This month, longtime Companion columnist Jelani Greenidge joins the Marketing Communications team as our new missional storyteller. We asked him why storytelling is important to the church and what his vision is for his new role.
Can you tell us about your journey that led you to this role?
Well, longtime readers will know me from my columns for The Covenant Companion that date back to 2012.
But yeah, I’m a nearly lifelong Covenanter, and I’ve been in church work for most of my adult life. I’m a third-generation pastor and worship leader and grew up in one of the Covenant’s first intentionally multiethnic churches, planted by my father, Henry Greenidge, in the late 1980s. That said, I’ve always viewed myself as something of an outsider because I’m neither licensed nor ordained, and also because living in Oregon and Washington, I’ve felt somewhat isolated from the rest of my Covenant sisters and brothers in North America. Taking this role was an opportunity for me, not only to reconnect with some of the folks I met during my North Park years in Chicago, but more importantly, to get a better understanding of what Covenanters across the board are going through. As a columnist, my job is to share a slice of my perspective on life and ministry. As a storyteller, I want to flip that around—to receive the perspectives, stories, and experiences of others and share them widely. My hope is that together we might all be enriched, emboldened, and equipped for the work God has put in front of us.
Why do you think storytelling is important to the church?
Stories are important because they turn the abstract into the personal.
If I gave you all kinds of facts and statistics about infection and transmission rates for Covid-19 in February 2021, maybe you would be interested, but you might just as easily tune it out as just more noise. But if I told you that my wife and I spent Valentine’s Day driving through a snowstorm to check ourselves into the hospital after testing positive for coronavirus, and that I came pretty close to being put on a ventilator because my oxygen saturation levels were so low, and that I spent about 24 hours rethinking all of my life choices while trying to figure out the entertainment system in my suburban hospital room…well, that changes things, doesn’t it? Now it’s not just a story that I’m telling you, but it’s my story.
Stories activate us, they move us toward action, and they help us to remember that behind any position, policy, or perspective is a real, three-dimensional human being made in the image of God. We need stories to keep us grounded to what’s real, as well as to help us move toward a future where all of us can thrive.
What’s your vision for storytelling that serves the entire Covenant?
Well, the goal for this role is to tell stories that represent the Covenant Church in all its diverse expressions. And representation is a big deal right now. When people say, “I want to read about someone like me” or, “I want to see someone like me in TV or in the movies,” it’s not just an ego thing or a way to keep score. It’s a way for us to be reminded that we’re not alone, that there are others who go through similar struggles. And even though we’re all different, we all still have certain things in common.
So yeah, I want to find stories from many different places. Of course, I want the stories for the big events and campaigns that we’re known for, such as Midwinter, Unite (formerly CHIC), Gather, CovCares, etc. But I also want to find stories in the nooks and crannies of Christian life, places where you wouldn’t normally think to look. We want stories that reflect the diversity of our denomination, not only racially and ethnically but geographically, age, station, and vocation. I want stories that celebrate our victories as church and ministry leaders, but I also want stories that affirm the dignity of the human struggle, from people who don’t just speak of their challenges in past tense. If we as the editorial team do our job well, we will create opportunities for Covenanters to see themselves in each other’s stories.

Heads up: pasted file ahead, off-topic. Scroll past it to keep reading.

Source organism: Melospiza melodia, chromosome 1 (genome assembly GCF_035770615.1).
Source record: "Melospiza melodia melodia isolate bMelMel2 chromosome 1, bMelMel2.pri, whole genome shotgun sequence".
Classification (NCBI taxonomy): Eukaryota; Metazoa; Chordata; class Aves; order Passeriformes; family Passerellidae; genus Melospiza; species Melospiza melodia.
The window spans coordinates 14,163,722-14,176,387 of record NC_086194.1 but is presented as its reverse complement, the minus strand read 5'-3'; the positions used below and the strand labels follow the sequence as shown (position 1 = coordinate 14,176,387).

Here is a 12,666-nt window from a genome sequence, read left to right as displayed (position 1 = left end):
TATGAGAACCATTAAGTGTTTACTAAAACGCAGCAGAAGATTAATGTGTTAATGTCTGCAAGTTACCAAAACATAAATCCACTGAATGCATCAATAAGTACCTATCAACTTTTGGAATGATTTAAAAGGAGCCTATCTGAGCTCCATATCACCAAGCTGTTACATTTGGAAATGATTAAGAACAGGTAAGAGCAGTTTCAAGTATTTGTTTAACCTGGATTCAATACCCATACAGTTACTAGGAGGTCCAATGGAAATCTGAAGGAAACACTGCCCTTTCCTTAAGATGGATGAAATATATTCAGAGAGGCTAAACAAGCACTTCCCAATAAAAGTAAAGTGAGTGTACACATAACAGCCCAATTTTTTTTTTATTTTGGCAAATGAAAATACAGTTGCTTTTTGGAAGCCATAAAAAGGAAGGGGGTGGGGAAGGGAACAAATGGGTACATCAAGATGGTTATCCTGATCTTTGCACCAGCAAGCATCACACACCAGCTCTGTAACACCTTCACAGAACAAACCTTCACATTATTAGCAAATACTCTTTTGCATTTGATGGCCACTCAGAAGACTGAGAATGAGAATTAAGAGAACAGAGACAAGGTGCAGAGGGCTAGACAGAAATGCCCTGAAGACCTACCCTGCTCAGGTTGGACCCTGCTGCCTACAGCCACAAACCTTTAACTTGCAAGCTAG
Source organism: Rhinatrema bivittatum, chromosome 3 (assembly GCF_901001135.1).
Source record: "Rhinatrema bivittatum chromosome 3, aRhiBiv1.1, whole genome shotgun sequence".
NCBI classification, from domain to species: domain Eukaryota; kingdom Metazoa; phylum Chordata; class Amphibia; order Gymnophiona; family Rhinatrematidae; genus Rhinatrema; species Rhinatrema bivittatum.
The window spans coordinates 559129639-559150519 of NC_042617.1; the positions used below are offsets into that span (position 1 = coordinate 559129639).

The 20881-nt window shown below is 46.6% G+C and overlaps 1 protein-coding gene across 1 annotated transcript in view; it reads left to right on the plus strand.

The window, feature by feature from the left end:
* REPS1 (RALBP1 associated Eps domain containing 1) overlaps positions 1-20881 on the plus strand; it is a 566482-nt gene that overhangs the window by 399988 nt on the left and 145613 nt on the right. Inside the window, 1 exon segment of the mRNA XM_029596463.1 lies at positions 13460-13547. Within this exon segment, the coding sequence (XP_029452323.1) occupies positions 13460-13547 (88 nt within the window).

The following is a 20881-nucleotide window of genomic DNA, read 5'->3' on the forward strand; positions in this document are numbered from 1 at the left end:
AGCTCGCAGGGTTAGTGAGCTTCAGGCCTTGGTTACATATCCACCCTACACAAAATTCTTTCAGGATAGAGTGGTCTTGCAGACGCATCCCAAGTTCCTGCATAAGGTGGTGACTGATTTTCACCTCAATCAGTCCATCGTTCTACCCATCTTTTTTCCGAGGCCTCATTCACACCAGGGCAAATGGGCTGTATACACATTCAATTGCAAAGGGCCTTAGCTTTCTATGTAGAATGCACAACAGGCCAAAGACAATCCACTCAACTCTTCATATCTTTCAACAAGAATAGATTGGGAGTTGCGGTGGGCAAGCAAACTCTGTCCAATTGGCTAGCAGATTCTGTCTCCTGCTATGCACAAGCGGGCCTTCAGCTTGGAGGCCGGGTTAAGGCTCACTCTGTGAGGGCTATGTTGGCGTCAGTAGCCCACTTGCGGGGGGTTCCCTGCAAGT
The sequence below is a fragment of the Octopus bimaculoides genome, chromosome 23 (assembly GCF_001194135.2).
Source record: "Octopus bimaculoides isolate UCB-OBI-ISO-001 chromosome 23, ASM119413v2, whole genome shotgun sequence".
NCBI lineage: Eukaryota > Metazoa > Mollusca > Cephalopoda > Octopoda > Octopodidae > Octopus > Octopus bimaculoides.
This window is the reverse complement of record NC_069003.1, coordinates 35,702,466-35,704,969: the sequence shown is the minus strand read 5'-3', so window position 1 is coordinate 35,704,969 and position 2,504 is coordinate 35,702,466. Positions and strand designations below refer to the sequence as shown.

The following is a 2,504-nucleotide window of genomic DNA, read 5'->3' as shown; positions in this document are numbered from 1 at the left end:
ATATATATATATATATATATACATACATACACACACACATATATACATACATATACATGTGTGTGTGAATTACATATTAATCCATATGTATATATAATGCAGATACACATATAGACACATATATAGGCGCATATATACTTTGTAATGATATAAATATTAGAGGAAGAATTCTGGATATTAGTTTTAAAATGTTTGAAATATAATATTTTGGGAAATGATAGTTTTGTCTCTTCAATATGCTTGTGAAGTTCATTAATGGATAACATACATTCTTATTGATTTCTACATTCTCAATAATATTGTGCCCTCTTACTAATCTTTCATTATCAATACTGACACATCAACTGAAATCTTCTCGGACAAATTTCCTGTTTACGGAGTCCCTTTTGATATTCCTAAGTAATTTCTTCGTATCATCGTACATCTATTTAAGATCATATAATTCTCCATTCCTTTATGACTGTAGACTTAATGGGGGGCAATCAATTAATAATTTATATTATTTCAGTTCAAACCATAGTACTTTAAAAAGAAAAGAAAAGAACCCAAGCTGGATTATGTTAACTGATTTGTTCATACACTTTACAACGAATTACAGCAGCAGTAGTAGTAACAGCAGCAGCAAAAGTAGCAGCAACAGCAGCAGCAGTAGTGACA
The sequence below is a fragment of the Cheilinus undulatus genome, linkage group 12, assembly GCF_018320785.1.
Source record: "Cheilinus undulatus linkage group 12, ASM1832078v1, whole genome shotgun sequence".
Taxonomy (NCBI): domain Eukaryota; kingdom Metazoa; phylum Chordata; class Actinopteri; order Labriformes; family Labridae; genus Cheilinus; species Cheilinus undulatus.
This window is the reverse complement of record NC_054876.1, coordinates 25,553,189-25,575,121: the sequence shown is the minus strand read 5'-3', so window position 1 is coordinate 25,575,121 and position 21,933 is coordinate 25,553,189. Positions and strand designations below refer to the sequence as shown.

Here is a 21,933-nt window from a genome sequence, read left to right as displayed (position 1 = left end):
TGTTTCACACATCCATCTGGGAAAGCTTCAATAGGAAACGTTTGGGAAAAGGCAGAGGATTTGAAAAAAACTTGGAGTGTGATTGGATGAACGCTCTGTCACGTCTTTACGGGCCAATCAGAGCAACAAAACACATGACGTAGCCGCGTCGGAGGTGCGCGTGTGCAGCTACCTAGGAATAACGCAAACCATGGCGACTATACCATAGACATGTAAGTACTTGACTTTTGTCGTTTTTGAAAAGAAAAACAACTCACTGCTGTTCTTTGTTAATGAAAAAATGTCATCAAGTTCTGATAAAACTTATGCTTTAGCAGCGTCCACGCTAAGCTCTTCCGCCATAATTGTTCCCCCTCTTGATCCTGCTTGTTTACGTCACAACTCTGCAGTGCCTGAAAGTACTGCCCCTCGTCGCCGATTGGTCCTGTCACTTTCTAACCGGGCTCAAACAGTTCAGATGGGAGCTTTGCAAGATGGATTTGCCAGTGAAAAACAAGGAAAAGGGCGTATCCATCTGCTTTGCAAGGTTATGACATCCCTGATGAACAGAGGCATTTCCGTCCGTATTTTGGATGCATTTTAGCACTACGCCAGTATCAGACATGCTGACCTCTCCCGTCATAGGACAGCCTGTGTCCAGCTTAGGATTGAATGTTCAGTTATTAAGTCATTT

What movie or TV show did you most often recommend to others in 2021?
Oh my goodness, there are so many I don’t even know where to start. That said, one of my favorite TV shows from 2021 was Rutherford Falls. It’s created by sitcom veterans Sierra Teller Ornelas (Brooklyn Nine-Nine, Happy Endings, Superstore) and Michael Schur (The Office, Parks & Recreation, The Good Place). It’s the story of larger-than-life characters whose conflicts regarding the inner workings of their small town reveal layers of buried trauma and provide opportunities for healthy reorientation. It’s thought-provoking, and very, very funny.
What else should readers know about you?
I’m a Gen-X hip-hop head and comedy nerd. I like to play video games and fly drones. I still love playing video games, but I’m not as competitive as I used to be because my reflexes are slowing down, so I’m hoping I start an XBOX-Over-40 group where I won’t get completely destroyed by 16-year-olds with more fast-twitch muscle fibers.
And if you read something where it looks like I’m trying to stir things up, it’s not because I thrive in chaos. But rather, when it’s done in a healthy manner, questioning things can help us understand what we truly believe and sometimes calls us to new understandings. Over time, I’ve learned to lean into difficult dialogue rather than away from it. Because no matter how it might look or feel, God isn’t through with any of us yet.